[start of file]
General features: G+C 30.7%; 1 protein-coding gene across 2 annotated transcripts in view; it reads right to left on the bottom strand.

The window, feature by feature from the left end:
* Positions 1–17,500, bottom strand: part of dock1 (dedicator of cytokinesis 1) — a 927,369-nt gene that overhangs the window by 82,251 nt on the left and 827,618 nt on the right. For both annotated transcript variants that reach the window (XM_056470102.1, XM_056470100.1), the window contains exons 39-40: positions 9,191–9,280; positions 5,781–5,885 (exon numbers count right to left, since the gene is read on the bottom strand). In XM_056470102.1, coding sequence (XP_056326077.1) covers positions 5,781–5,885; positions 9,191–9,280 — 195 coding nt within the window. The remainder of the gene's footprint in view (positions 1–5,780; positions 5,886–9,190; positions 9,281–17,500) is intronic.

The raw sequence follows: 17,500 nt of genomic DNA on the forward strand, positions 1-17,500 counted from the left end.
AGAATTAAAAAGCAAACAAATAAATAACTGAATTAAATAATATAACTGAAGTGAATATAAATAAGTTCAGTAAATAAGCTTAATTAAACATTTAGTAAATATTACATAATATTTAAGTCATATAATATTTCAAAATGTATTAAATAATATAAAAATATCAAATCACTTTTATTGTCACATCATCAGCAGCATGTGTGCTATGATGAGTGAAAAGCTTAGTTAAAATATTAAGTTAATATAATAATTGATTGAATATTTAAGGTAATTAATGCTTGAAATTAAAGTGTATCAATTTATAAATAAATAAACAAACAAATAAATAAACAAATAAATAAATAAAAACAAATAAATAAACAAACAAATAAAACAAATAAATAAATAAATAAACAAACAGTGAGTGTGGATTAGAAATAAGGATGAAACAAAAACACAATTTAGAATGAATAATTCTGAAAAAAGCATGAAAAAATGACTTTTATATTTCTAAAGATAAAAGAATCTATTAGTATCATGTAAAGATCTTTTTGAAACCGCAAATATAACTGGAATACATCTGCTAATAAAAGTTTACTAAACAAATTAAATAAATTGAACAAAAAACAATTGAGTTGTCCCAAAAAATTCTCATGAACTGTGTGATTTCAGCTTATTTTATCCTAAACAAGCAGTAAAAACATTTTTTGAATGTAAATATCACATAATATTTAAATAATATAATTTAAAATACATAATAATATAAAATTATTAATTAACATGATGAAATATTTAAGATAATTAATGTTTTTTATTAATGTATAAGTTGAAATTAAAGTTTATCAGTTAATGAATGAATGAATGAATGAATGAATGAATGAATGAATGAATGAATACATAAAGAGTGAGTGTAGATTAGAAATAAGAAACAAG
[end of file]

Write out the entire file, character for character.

General features: G+C 30.7%; 1 protein-coding gene across 2 annotated transcripts in view; it reads right to left on the bottom strand.

The window, feature by feature from the left end:
* Positions 1–17,500, bottom strand: part of dock1 (dedicator of cytokinesis 1) — a 927,369-nt gene that overhangs the window by 82,251 nt on the left and 827,618 nt on the right. For both annotated transcript variants that reach the window (XM_056470102.1, XM_056470100.1), the window contains exons 39-40: positions 9,191–9,280; positions 5,781–5,885 (exon numbers count right to left, since the gene is read on the bottom strand). In XM_056470102.1, coding sequence (XP_056326077.1) covers positions 5,781–5,885; positions 9,191–9,280 — 195 coding nt within the window. The remainder of the gene's footprint in view (positions 1–5,780; positions 5,886–9,190; positions 9,281–17,500) is intronic.

The raw sequence follows: 17,500 nt of genomic DNA on the forward strand, positions 1-17,500 counted from the left end.
AGAATTAAAAAGCAAACAAATAAATAACTGAATTAAATAATATAACTGAAGTGAATATAAATAAGTTCAGTAAATAAGCTTAATTAAACATTTAGTAAATATTACATAATATTTAAGTCATATAATATTTCAAAATGTATTAAATAATATAAAAATATCAAATCACTTTTATTGTCACATCATCAGCAGCATGTGTGCTATGATGAGTGAAAAGCTTAGTTAAAATATTAAGTTAATATAATAATTGATTGAATATTTAAGGTAATTAATGCTTGAAATTAAAGTGTATCAATTTATAAATAAATAAACAAACAAATAAATAAACAAATAAATAAATAAAAACAAATAAATAAACAAACAAATAAAACAAATAAATAAATAAATAAACAAACAGTGAGTGTGGATTAGAAATAAGGATGAAACAAAAACACAATTTAGAATGAATAATTCTGAAAAAAGCATGAAAAAATGACTTTTATATTTCTAAAGATAAAAGAATCTATTAGTATCATGTAAAGATCTTTTTGAAACCGCAAATATAACTGGAATACATCTGCTAATAAAAGTTTACTAAACAAATTAAATAAATTGAACAAAAAACAATTGAGTTGTCCCAAAAAATTCTCATGAACTGTGTGATTTCAGCTTATTTTATCCTAAACAAGCAGTAAAAACATTTTTTGAATGTAAATATCACATAATATTTAAATAATATAATTTAAAATACATAATAATATAAAATTATTAATTAACATGATGAAATATTTAAGATAATTAATGTTTTTTATTAATGTATAAGTTGAAATTAAAGTTTATCAGTTAATGAATGAATGAATGAATGAATGAATGAATGAATGAATGAATGAATACATAAAGAGTGAGTGTAGATTAGAAATAAGAAACAAG